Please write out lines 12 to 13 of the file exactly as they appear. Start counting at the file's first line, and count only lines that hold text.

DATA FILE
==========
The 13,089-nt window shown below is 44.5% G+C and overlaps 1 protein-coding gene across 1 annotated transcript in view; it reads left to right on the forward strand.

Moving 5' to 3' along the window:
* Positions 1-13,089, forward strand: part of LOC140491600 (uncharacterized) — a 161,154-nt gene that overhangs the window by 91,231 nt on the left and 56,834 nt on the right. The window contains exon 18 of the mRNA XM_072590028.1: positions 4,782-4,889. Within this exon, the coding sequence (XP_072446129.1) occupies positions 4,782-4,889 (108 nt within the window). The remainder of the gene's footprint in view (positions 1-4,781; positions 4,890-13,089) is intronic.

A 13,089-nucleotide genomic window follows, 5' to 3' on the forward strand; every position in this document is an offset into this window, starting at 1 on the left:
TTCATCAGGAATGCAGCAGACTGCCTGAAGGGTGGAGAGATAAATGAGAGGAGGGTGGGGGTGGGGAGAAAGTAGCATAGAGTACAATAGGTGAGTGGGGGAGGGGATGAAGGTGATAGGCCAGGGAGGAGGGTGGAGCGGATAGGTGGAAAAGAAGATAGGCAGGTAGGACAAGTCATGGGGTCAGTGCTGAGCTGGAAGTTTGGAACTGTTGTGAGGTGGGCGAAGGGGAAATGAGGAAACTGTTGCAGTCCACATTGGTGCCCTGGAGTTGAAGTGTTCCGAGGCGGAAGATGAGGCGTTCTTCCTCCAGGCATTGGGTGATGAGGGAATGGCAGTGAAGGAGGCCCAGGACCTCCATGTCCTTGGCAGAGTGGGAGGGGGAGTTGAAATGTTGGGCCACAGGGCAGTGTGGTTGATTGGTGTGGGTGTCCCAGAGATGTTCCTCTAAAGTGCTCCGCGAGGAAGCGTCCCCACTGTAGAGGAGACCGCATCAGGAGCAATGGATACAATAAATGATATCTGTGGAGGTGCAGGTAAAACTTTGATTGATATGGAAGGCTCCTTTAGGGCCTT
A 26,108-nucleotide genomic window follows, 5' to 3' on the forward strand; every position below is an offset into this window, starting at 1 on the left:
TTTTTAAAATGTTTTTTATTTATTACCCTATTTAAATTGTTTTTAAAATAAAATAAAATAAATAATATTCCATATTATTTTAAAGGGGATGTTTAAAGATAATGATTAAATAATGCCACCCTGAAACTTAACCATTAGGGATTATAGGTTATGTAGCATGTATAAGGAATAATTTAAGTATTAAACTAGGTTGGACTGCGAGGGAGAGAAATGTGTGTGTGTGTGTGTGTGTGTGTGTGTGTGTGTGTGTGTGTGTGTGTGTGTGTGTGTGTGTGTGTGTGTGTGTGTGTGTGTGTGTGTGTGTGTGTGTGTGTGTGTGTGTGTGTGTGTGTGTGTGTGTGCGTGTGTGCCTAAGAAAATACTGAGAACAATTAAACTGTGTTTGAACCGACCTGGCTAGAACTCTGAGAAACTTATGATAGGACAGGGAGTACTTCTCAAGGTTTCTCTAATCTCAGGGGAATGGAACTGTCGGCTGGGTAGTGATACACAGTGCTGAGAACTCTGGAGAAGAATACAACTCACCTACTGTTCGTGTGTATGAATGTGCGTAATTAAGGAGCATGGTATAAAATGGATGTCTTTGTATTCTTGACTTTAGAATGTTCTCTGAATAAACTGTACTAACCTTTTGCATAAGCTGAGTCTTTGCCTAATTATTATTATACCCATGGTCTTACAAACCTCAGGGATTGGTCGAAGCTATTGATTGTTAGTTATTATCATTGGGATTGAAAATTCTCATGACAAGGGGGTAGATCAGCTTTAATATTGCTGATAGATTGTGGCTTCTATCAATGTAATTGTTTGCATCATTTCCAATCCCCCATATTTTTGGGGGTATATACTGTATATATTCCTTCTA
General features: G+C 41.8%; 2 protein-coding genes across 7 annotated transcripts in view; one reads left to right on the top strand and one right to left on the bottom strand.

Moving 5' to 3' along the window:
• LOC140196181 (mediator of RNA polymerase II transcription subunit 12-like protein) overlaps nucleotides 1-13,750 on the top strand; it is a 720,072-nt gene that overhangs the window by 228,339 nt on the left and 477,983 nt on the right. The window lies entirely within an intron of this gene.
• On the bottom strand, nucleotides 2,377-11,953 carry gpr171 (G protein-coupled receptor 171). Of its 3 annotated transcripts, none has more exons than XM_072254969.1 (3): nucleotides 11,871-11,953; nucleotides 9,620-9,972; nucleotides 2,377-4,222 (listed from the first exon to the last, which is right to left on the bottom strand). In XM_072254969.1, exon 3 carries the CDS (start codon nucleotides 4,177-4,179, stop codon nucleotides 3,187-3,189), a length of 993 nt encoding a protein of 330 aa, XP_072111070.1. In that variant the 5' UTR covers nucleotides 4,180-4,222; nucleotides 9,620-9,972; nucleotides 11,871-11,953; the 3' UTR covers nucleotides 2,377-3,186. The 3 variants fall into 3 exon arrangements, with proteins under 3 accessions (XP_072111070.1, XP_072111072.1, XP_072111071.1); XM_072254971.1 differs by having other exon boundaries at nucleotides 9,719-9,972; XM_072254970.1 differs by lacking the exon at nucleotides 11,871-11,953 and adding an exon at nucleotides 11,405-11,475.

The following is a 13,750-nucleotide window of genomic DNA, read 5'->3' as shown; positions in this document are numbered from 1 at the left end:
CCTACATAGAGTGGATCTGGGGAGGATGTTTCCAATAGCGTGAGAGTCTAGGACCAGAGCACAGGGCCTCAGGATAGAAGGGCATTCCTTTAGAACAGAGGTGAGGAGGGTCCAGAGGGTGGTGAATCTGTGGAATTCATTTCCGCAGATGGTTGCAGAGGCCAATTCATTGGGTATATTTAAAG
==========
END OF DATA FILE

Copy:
The following is a 13,750-nucleotide window of genomic DNA, read 5'->3' as shown; positions in this document are numbered from 1 at the left end:
CCTACATAGAGTGGATCTGGGGAGGATGTTTCCAATAGCGTGAGAGTCTAGGACCAGAGCACAGGGCCTCAGGATAGAAGGGCATTCCTTTAGAACAGAGGTGAGGAGGGTCCAGAGGGTGGTGAATCTGTGGAATTCATTTCCGCAGATGGTTGCAGAGGCCAATTCATTGGGTATATTTAAAG